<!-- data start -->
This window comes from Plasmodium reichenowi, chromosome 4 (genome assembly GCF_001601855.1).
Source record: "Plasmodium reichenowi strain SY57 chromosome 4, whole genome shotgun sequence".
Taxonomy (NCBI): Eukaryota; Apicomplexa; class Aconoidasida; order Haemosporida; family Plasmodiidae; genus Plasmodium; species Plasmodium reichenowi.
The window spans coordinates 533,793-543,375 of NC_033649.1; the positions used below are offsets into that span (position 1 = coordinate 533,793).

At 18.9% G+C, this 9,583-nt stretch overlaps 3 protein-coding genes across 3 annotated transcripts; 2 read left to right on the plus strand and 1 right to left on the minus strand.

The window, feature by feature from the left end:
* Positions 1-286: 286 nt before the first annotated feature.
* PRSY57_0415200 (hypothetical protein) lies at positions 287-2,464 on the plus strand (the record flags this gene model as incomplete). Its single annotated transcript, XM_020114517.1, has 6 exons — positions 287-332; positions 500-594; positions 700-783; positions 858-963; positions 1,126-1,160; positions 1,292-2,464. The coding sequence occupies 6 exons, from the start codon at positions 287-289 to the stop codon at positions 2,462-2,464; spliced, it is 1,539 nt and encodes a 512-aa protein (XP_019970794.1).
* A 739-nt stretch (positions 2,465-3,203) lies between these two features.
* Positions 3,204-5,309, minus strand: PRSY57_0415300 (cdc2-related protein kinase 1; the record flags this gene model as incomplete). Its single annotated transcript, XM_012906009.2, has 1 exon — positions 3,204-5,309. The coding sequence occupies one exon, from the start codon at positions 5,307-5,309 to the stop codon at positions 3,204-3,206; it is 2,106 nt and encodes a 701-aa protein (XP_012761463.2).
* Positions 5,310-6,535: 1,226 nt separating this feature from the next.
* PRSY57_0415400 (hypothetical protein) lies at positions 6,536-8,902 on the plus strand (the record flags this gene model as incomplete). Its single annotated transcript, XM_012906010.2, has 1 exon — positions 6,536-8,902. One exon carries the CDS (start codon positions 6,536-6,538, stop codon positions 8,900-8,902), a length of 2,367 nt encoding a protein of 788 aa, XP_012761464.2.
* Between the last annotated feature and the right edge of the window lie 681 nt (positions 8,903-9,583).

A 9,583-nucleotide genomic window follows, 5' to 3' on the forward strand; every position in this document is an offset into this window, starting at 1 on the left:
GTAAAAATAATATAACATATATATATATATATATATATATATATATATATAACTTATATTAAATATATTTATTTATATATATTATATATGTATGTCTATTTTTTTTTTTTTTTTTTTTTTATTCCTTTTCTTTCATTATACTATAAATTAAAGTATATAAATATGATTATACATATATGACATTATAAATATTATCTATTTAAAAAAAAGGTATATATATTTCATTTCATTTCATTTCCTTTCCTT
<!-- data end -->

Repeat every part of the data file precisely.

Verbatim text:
This window comes from Plasmodium reichenowi, chromosome 4 (genome assembly GCF_001601855.1).
Source record: "Plasmodium reichenowi strain SY57 chromosome 4, whole genome shotgun sequence".
Taxonomy (NCBI): Eukaryota; Apicomplexa; class Aconoidasida; order Haemosporida; family Plasmodiidae; genus Plasmodium; species Plasmodium reichenowi.
The window spans coordinates 533,793-543,375 of NC_033649.1; the positions used below are offsets into that span (position 1 = coordinate 533,793).

At 18.9% G+C, this 9,583-nt stretch overlaps 3 protein-coding genes across 3 annotated transcripts; 2 read left to right on the plus strand and 1 right to left on the minus strand.

The window, feature by feature from the left end:
* Positions 1-286: 286 nt before the first annotated feature.
* PRSY57_0415200 (hypothetical protein) lies at positions 287-2,464 on the plus strand (the record flags this gene model as incomplete). Its single annotated transcript, XM_020114517.1, has 6 exons — positions 287-332; positions 500-594; positions 700-783; positions 858-963; positions 1,126-1,160; positions 1,292-2,464. The coding sequence occupies 6 exons, from the start codon at positions 287-289 to the stop codon at positions 2,462-2,464; spliced, it is 1,539 nt and encodes a 512-aa protein (XP_019970794.1).
* A 739-nt stretch (positions 2,465-3,203) lies between these two features.
* Positions 3,204-5,309, minus strand: PRSY57_0415300 (cdc2-related protein kinase 1; the record flags this gene model as incomplete). Its single annotated transcript, XM_012906009.2, has 1 exon — positions 3,204-5,309. The coding sequence occupies one exon, from the start codon at positions 5,307-5,309 to the stop codon at positions 3,204-3,206; it is 2,106 nt and encodes a 701-aa protein (XP_012761463.2).
* Positions 5,310-6,535: 1,226 nt separating this feature from the next.
* PRSY57_0415400 (hypothetical protein) lies at positions 6,536-8,902 on the plus strand (the record flags this gene model as incomplete). Its single annotated transcript, XM_012906010.2, has 1 exon — positions 6,536-8,902. One exon carries the CDS (start codon positions 6,536-6,538, stop codon positions 8,900-8,902), a length of 2,367 nt encoding a protein of 788 aa, XP_012761464.2.
* Between the last annotated feature and the right edge of the window lie 681 nt (positions 8,903-9,583).

A 9,583-nucleotide genomic window follows, 5' to 3' on the forward strand; every position in this document is an offset into this window, starting at 1 on the left:
GTAAAAATAATATAACATATATATATATATATATATATATATATATATATAACTTATATTAAATATATTTATTTATATATATTATATATGTATGTCTATTTTTTTTTTTTTTTTTTTTTTATTCCTTTTCTTTCATTATACTATAAATTAAAGTATATAAATATGATTATACATATATGACATTATAAATATTATCTATTTAAAAAAAAGGTATATATATTTCATTTCATTTCATTTCCTTTCCTT